CCC Team's Greg Van Avermaet has told the Belgian media that he'll decide on Friday whether to take part in Sunday's Tour of Flanders. The 35-year-old crashed out of Liège-Bastogne-Liège on October 4, which left him with fractured ribs and a torn ligament in his shoulder, as well as the possibility that his season was over.
However, in a Q&A interview with Het Nieuwsblad published on Tuesday, the Belgian said that he was feeling a lot better and was training again, but admitted that he would only line up in Antwerp this weekend if he feels that he'll have a chance of featuring in the finale, and not just to make up the numbers.
"There's still a greater chance that I won't start," Van Avaermaet said. "If I start, it will be to play a meaningful role. I'm not going to just ride from Antwerp to Oudenaarde; I could do that on any day. There's a big difference between riding and racing.
"I feel much better than I did nine days ago, and am back cycling again," he said. "I want to decide as late as possible whether or not to race. The pain is more bearable on the bike, but I have to look at it day by day and see if I can get a good feeling towards the end of this week, and also be one hundred per cent capable of riding the Tour of Flanders."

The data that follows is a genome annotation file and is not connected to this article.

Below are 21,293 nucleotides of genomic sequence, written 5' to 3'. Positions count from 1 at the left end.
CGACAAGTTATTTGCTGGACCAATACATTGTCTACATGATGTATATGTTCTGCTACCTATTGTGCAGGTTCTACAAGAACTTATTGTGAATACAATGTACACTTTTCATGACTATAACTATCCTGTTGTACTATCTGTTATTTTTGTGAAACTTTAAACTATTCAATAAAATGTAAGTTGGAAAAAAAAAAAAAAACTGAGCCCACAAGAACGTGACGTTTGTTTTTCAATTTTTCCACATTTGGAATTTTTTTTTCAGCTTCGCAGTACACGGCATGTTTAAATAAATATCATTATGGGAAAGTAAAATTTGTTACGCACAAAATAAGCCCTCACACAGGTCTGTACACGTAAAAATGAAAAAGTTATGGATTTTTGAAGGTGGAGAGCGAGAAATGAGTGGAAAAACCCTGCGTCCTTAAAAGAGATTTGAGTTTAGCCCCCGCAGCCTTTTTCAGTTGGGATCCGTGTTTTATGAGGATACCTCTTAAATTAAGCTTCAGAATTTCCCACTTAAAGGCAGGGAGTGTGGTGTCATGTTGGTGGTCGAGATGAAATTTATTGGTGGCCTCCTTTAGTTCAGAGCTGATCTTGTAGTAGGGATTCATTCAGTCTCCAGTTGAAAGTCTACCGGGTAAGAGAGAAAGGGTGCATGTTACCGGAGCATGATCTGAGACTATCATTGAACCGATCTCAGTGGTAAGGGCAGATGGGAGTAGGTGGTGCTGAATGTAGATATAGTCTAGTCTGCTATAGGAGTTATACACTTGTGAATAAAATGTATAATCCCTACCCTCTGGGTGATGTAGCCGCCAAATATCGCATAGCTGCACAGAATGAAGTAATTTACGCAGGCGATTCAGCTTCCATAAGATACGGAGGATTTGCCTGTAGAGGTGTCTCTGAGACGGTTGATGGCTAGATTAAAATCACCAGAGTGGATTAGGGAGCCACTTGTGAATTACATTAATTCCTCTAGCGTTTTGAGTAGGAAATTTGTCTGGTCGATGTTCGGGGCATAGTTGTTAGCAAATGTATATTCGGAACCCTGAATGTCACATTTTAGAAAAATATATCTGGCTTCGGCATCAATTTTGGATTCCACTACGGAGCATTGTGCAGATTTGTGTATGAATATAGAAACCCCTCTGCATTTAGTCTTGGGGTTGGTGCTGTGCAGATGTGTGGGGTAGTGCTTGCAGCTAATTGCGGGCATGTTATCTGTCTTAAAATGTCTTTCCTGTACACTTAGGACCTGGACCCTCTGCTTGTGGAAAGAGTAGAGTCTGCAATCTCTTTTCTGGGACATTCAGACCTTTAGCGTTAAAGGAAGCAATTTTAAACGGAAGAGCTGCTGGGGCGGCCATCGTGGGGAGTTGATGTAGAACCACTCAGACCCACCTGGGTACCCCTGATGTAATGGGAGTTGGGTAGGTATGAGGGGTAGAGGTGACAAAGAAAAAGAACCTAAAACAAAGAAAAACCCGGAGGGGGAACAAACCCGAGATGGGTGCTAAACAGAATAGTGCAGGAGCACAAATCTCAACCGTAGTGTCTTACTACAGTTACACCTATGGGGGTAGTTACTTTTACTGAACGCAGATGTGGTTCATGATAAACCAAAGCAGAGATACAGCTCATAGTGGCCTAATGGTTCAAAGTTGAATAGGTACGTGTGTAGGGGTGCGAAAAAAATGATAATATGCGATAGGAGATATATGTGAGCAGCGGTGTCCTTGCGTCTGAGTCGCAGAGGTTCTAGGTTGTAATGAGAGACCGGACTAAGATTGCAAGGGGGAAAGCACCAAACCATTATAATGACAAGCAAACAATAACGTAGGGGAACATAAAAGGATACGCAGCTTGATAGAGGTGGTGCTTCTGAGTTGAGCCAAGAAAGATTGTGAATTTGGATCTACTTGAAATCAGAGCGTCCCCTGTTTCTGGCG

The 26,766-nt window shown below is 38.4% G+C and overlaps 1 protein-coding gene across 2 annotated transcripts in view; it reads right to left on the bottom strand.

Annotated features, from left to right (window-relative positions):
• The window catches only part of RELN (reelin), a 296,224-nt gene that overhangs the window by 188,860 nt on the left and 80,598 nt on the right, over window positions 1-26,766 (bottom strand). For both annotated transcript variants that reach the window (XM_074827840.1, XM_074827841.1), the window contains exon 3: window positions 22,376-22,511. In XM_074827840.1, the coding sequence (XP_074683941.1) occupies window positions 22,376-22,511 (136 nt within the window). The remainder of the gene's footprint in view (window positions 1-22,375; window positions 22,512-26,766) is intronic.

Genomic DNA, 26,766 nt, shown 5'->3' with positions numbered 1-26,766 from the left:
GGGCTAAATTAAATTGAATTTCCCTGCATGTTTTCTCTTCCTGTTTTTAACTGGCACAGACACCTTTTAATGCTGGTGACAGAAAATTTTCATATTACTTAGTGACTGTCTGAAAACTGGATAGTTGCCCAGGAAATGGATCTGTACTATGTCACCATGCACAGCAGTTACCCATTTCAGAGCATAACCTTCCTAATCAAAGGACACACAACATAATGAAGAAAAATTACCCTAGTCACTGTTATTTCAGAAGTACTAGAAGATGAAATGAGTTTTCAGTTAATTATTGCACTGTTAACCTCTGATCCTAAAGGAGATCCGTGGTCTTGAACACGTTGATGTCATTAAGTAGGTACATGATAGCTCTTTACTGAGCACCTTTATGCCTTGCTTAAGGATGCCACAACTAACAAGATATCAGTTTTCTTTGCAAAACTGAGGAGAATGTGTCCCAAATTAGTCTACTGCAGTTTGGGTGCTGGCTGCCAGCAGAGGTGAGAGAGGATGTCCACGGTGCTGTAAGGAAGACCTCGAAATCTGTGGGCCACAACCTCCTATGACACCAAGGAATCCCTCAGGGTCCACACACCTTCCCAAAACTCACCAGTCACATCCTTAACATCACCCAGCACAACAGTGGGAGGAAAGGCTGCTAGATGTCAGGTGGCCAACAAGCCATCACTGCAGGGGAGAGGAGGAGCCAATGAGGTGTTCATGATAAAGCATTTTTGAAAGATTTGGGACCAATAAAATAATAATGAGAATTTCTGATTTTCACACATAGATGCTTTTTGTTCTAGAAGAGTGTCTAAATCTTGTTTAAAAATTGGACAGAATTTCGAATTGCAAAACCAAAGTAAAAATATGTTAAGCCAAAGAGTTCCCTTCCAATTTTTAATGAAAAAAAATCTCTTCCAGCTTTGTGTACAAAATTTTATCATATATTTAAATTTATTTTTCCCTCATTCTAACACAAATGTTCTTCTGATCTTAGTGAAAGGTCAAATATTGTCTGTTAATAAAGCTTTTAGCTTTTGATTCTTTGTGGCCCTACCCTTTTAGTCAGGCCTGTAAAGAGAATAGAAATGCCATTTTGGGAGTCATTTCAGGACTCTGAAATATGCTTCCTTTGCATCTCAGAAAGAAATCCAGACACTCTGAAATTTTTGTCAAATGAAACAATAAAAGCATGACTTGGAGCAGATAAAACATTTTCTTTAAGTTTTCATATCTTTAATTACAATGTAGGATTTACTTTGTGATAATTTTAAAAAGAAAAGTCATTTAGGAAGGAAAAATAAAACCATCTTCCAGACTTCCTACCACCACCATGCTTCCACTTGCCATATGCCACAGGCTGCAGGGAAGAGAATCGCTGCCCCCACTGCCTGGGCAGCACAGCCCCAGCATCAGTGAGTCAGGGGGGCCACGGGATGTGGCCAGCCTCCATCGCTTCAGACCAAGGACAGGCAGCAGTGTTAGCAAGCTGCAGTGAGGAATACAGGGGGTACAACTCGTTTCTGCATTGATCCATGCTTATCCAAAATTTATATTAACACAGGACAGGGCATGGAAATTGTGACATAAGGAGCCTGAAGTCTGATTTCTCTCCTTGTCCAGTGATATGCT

The Tour of Flanders title has always eluded the reigning Olympic road race champion and 2017 Paris-Roubaix winner. In 13 participations, Van Avermaet has finished in the top 10 eight times, including finishing second in 2017 and 2014, and third in 2015.
At Liège, he crashed into a sign on a traffic island, which wasn't marshalled or padded, with around 100km to go, along with Bora-Hansgrohe's Jay McCarthy and Mitchelton-Scott's Adam Yates, who also both quit the race, although without serious injury.
"I was in good shape at the start in Liège," Van Avermaet said, "and it'll be possible to improve my condition again over the next few days.
"I did some fitness training on Saturday and Sunday, but I still have to find that feeling of fitness [on the bike] on Thursday and Friday," he said. "If I can't, then it would be crazy to start on Sunday. If the race was tomorrow [Wednesday], then I certainly wouldn't be doing it.
"This isn't a race around the church tower," Van Avermaet said of Flanders. "You have to be 100 per cent ready."
Thank you for signing up to Cycling News. You will receive a verification email shortly.
There was a problem. Please refresh the page and try again.